This past weekend the Arizona Physiological Society held their 11th annual conference on the Tempe campus of Arizona State University. There were so many oral and poster presentations on comparative physiology that I will spend this entry focusing on the oral sessions.
The Keynote address was given by Dr. Michael Joyner (Mayo Clinic, Rochester) who spoke about the importance of not just focusing research efforts on reductionist approaches, including many of the “-omics” approaches that are so popular these days – proteomics, genomics, etc. It is also important to bring this information back to the whole animal level to understand how these changes impact phenotype. He also spoke of the importance of not just focusing on rodent models, as comparative physiology approaches may bring important new insights into mechanisms.
This year’s Arizona Distinguished Lecturer was Dr. Janis Burt from the University of Arizona in Tucson. She spoke about her research on connexin proteins, which are the building blocks of gap junctions that allow cells to directly communicate with each other. As such, these proteins are essential in vascular remodeling processes that occur during normal development as well as after an ischemia re-perfusion injury, such as a heart attack or stroke.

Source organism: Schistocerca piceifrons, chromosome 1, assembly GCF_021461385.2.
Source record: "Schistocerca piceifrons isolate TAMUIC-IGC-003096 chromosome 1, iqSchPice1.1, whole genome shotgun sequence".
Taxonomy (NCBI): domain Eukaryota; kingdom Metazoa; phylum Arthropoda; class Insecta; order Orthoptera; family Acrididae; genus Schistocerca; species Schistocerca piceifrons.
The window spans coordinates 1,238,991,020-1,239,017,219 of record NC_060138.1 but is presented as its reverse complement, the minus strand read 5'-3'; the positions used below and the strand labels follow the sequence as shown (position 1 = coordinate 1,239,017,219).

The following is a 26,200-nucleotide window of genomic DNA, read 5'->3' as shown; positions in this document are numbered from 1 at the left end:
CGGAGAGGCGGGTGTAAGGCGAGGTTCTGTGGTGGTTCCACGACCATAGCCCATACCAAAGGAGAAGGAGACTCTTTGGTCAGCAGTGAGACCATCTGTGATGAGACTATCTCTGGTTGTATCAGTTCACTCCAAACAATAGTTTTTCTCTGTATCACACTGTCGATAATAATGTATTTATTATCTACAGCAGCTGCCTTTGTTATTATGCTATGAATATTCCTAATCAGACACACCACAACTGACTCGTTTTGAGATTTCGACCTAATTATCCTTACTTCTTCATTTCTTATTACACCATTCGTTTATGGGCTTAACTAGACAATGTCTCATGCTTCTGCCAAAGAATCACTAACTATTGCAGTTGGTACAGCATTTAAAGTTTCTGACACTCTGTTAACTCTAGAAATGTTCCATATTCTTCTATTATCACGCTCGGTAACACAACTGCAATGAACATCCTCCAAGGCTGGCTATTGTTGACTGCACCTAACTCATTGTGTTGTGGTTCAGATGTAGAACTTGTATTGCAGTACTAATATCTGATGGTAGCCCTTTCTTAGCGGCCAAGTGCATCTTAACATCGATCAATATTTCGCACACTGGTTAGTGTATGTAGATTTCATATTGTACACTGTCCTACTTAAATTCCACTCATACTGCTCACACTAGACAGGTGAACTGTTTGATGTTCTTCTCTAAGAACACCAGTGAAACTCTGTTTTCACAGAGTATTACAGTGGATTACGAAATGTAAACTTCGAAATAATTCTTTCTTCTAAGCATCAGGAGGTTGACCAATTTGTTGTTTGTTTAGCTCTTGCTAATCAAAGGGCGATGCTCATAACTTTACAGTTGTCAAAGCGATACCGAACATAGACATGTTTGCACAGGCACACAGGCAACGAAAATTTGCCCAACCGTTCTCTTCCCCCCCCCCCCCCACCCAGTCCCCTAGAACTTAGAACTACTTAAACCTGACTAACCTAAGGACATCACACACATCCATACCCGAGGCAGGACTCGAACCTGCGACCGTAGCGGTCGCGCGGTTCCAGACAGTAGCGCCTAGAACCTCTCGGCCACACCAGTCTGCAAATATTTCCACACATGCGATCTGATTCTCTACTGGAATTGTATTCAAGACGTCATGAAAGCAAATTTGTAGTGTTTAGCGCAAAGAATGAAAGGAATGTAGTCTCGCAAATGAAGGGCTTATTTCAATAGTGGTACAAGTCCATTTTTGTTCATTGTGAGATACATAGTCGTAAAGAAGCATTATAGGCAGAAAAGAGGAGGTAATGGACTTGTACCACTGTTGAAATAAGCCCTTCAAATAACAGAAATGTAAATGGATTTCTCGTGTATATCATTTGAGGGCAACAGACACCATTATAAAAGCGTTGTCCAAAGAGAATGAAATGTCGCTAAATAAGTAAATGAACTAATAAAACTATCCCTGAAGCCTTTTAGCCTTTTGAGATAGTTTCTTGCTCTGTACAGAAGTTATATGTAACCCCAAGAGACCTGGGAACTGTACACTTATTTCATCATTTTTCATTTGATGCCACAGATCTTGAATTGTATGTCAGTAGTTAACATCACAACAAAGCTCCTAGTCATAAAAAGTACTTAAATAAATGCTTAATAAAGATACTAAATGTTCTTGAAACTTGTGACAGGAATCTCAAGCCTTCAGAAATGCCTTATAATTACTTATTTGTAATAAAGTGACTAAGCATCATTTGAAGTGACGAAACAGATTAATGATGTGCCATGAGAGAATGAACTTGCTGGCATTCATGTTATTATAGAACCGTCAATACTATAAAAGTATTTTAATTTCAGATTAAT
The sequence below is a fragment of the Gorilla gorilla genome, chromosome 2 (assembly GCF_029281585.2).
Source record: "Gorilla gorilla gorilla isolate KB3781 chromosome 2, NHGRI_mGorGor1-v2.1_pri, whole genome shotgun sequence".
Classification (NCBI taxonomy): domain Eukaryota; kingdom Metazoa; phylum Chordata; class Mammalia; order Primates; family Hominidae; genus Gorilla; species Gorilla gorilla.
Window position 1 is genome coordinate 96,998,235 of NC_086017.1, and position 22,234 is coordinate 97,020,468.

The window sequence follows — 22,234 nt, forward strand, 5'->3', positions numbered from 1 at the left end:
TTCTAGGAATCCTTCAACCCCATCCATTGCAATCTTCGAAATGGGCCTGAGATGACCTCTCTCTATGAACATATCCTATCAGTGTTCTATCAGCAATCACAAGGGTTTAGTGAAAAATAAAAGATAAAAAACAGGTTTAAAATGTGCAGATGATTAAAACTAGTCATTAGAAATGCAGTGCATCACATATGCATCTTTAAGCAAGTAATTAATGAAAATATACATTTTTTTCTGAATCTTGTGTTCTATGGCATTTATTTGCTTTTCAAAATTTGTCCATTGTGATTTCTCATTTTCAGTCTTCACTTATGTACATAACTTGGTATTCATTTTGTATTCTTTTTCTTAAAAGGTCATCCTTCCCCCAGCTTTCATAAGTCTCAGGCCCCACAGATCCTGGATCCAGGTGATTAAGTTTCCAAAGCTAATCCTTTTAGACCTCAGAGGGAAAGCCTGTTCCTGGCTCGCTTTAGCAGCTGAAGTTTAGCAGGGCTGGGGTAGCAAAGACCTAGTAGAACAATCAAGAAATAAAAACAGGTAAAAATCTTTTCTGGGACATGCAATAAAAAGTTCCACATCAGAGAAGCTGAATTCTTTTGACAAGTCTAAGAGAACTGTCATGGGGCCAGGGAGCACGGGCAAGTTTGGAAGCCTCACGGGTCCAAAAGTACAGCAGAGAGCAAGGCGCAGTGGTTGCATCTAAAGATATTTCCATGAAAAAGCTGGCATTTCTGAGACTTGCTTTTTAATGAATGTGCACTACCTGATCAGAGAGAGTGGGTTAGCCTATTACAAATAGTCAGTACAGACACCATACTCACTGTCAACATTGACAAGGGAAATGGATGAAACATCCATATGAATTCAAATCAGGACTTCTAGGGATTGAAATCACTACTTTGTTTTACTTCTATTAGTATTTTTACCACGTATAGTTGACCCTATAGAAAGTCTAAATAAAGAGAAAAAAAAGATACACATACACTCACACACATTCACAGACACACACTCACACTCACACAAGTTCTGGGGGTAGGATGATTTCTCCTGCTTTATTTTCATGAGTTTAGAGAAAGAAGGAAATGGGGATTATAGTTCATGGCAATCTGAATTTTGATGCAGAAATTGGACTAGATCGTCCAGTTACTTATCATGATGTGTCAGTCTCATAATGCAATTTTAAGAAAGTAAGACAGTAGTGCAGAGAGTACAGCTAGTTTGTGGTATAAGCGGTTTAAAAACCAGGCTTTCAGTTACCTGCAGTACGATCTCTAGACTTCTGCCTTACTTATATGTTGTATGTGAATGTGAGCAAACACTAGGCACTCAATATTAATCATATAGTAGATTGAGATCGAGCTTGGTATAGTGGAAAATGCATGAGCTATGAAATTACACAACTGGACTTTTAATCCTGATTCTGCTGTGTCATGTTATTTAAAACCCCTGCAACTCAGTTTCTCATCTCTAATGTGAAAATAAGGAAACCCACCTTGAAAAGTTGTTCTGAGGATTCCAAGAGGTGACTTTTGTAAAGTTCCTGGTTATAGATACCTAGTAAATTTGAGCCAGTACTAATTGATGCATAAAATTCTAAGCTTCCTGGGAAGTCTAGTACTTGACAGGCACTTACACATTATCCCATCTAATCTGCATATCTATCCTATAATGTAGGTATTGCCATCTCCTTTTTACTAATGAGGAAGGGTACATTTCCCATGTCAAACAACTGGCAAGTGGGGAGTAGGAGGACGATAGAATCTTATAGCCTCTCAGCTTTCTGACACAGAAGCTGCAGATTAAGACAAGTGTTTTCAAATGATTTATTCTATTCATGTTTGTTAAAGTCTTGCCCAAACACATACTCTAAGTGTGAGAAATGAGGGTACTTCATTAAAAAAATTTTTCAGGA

Other highlights from the oral sessions included:
Trevor Fox (Graduate Student at Arizona State University in Tempe) whose research explored how populations of Aedes aegypti mosquitoes (the ones that have been implicated in spreading Zika, Dengue and Chikungunya viruses) are increasing in the Desert Southwest.
Haley Owen (Graduate Student at Midwestern University in Glendale, AZ) described her research identifying a previously unknown species of tick that is responsible for spreading Rocky Mountain Spotted Fever to both dogs and humans in Arizona. She hopes her research may be used to create a new vaccine.
George Brusch (Graduate Student at Arizona State University, Tempe campus) discussed how immune function can be increased in reptiles in response to dehydration.
Tyler Quigley (Graduate student at Arizona State University in Tempe) spoke about research designed to understand how hormones and exogenous chemicals, like pesticides, cross the honeybee blood brain barrier and can impact behavioral as well as cognition in bees. Research like this, is important to ensure honeybee populations continue to rise.
Anthony Basile (Graduate Student at Arizona State University in Tempe) discussed his research exploring how mourning doves avoid developing high blood sugar even after being fed a diet consisting of only refined carbohydrates and water for a month. If only we could all be birds…
Dr. Christopher Olson (Midwestern University) spoke about how Black Jacobins living in noisy tropical forests have come up with a unique way to communicate – ultrasonic vocalizations. What is interesting is that sounds in this range are outside (higher) than any known hearing range for birds that have been studied.